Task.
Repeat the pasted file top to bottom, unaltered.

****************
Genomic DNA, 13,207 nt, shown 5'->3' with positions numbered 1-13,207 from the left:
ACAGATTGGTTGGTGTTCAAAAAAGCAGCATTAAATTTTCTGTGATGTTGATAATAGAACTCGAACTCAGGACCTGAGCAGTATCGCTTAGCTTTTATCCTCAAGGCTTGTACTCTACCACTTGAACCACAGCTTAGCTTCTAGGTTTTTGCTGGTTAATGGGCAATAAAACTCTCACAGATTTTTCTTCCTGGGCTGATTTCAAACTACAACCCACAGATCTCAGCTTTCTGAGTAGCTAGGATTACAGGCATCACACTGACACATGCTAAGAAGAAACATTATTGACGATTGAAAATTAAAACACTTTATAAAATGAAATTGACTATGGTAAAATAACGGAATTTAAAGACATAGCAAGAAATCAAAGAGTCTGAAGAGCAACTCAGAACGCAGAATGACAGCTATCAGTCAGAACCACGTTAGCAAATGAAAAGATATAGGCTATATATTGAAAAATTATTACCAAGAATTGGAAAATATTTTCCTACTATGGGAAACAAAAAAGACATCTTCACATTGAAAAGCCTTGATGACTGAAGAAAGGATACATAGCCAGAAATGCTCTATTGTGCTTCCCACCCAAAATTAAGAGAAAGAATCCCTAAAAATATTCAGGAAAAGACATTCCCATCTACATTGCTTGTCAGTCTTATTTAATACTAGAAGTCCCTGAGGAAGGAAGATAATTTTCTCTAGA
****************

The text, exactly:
Genomic DNA, 13,207 nt, shown 5'->3' with positions numbered 1-13,207 from the left:
ACAGATTGGTTGGTGTTCAAAAAAGCAGCATTAAATTTTCTGTGATGTTGATAATAGAACTCGAACTCAGGACCTGAGCAGTATCGCTTAGCTTTTATCCTCAAGGCTTGTACTCTACCACTTGAACCACAGCTTAGCTTCTAGGTTTTTGCTGGTTAATGGGCAATAAAACTCTCACAGATTTTTCTTCCTGGGCTGATTTCAAACTACAACCCACAGATCTCAGCTTTCTGAGTAGCTAGGATTACAGGCATCACACTGACACATGCTAAGAAGAAACATTATTGACGATTGAAAATTAAAACACTTTATAAAATGAAATTGACTATGGTAAAATAACGGAATTTAAAGACATAGCAAGAAATCAAAGAGTCTGAAGAGCAACTCAGAACGCAGAATGACAGCTATCAGTCAGAACCACGTTAGCAAATGAAAAGATATAGGCTATATATTGAAAAATTATTACCAAGAATTGGAAAATATTTTCCTACTATGGGAAACAAAAAAGACATCTTCACATTGAAAAGCCTTGATGACTGAAGAAAGGATACATAGCCAGAAATGCTCTATTGTGCTTCCCACCCAAAATTAAGAGAAAGAATCCCTAAAAATATTCAGGAAAAGACATTCCCATCTACATTGCTTGTCAGTCTTATTTAATACTAGAAGTCCCTGAGGAAGGAAGATAATTTTCTCTAGA